Luxembourg and its neighbouring countries have been negotiating and signing agreements to further foster tele-work.1,2  At the heart of these agreements is establishing a threshold number of days during which a cross-border worker can tele-work from a country that is not Luxembourg, but may be his or her country of residence, without being subject to double taxation.  


These mutual agreements aim to avoid the negative tax consequences for cross-border/frontier workers at risk of having their employment income become fully taxable in their states of residence and/or become subject to double taxation.  Originally these arrangements arose due to the particularities of the Luxembourg work-force (i.e., half of the active population is commuting from other countries) and this has been reinforced due to the “stay at home” / ”work from home” policies during the height of the COVID-19 pandemic that saw employees working not in their regular work locations, but, rather, from home.  These arrangements allowed existing rules to be applied more flexibly.

This more flexible interpretation embodied in the agreements Luxembourg has signed with its neighbouring countries is expected to greatly simplify the tax and social security compliance obligations for many frontier workers (and their employers) who normally work in Luxembourg.

Companies should carefully consider the situation of individuals working in more than one country or individuals who regularly work from home or in third countries. 

Further Details

While the freezing of the 25-percent social security threshold impacting cross-border workers has been extended until 30 June 2023, the tax ceilings are applicable again since last July 2022.

For 2023, said tax ceiling should be:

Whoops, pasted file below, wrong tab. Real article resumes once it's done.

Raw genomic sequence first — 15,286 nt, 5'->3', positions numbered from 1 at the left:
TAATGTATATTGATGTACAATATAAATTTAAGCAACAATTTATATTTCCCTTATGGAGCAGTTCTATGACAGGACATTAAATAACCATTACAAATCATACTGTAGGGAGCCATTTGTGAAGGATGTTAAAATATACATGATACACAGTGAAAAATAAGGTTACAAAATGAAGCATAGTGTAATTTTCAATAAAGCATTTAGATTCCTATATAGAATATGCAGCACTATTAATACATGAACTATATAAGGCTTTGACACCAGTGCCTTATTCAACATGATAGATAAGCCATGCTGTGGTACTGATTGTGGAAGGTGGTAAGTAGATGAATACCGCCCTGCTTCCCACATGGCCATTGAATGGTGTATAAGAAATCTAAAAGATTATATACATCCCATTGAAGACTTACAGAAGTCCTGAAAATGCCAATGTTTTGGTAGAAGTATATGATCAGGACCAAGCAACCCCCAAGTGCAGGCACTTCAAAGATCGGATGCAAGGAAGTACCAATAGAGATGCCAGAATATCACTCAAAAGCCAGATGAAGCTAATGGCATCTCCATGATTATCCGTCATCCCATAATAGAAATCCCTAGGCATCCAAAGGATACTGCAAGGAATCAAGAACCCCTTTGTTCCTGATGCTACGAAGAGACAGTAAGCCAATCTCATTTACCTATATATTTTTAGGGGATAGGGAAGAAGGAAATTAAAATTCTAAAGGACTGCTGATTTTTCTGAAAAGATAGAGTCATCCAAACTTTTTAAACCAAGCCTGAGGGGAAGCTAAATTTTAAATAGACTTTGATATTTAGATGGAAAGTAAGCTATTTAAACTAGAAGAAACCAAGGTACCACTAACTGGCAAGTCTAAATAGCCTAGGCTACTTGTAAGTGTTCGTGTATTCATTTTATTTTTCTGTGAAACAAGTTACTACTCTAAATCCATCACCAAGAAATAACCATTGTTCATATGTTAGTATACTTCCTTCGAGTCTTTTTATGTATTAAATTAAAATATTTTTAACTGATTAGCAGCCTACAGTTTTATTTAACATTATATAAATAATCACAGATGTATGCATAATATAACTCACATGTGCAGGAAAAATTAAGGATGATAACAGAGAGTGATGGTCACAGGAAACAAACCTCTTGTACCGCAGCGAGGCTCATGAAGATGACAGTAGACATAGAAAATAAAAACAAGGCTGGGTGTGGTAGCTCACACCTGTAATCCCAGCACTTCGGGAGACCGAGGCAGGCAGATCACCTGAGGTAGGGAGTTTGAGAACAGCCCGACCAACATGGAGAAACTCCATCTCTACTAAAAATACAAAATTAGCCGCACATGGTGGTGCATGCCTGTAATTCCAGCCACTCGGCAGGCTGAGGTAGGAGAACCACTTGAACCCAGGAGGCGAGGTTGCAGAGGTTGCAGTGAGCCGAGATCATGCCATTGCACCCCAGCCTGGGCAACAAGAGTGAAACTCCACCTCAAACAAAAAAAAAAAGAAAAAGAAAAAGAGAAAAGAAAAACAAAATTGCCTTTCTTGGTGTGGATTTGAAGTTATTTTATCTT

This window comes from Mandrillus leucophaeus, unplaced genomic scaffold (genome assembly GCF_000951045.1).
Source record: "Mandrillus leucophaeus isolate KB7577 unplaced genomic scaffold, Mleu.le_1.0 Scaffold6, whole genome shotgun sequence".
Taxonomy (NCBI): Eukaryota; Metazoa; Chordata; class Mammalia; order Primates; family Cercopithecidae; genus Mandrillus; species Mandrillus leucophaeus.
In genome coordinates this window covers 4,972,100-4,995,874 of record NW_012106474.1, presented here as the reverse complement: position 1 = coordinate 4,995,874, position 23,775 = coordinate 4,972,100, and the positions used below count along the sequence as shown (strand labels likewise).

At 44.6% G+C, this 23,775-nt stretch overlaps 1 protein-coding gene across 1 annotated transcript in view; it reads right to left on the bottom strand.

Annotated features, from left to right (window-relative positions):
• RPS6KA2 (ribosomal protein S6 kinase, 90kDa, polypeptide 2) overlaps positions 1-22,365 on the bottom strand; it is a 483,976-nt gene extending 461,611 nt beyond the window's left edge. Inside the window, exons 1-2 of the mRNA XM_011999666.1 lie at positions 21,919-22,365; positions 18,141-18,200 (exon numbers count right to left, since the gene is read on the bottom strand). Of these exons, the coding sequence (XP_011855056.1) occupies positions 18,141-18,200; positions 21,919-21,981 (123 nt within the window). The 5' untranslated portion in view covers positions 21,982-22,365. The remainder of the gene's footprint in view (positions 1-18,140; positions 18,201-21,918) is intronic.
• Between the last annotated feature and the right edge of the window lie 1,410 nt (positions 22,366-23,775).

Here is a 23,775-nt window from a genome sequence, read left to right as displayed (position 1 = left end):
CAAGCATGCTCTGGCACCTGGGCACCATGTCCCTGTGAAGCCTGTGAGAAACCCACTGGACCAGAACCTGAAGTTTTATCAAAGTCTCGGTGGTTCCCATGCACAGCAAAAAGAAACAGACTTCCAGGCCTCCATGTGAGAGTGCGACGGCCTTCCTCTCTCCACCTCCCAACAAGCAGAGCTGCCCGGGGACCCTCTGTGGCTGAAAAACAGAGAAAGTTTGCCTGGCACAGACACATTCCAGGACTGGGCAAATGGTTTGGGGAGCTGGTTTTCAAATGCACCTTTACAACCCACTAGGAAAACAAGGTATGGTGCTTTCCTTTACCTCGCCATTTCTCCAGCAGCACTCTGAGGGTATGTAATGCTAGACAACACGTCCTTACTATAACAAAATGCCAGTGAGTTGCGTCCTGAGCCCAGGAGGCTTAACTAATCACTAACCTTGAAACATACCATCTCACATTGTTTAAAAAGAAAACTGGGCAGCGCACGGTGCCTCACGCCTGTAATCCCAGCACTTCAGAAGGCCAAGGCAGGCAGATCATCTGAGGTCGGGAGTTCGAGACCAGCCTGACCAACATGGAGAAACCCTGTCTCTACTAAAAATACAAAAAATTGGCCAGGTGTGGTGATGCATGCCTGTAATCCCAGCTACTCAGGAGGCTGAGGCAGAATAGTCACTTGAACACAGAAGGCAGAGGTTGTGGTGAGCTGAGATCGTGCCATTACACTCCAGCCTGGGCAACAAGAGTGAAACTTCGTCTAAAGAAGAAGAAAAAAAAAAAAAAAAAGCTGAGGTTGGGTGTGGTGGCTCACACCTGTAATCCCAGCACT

Belgium:   34 days;

France:     34 days;

Germany:  19 days.

Under the agreement negotiated with Belgium – and approved by the Luxembourg Chambre des Députés in May 2022 – the threshold will rise from 24 to 34 days retroactively to 1 January 2022.  This agreement was ratified in December 2022 by Belgium, and should enter into force soon.

With respect to Germany, the threshold remains unchanged at 19 days.

According to a government agreement signed between France and Luxembourg on 7 November 2022, the threshold has been raised from 24 days to 34 days as from 2023.


1  See the "Télétravail" webpage on the website for the Luxembourg "Administration des Contributions Directes." 

On the announcement of the agreement with France (in French), see: .

2  See "Télétravail: Période transitoire prolongée en matière d'affiliation à la sécurité sociale pour les travailleurs frontaliers" (22 November 2022) on the government of Luxembourg website.

For related press reports (in French), see (please note that by clicking on the below links, you are leaving the KPMG website for an external site (non-KPMG, non-governmental), that KPMG is not affiliated with nor is KPMG endorsing its content.  The use of the external site and its content may be subject to the terms of use and/or privacy policies of its owner or operator):

See T. Toussaint, "Voici le résumé du débat sur le télétravail" in RTL | 5Minutes (online (27 January 2023) at: .

See L'Essentiel (online), "Le pays discute avec ses voisins pour augmenter le télétravail" at: .

See M. Obert, "Le Luxembourg veut élargir le télétravail frontalier" in Paperjam (online) (12 October 2022). .

The information contained in this newsletter was submitted by the KPMG International member firm in Luxembourg.


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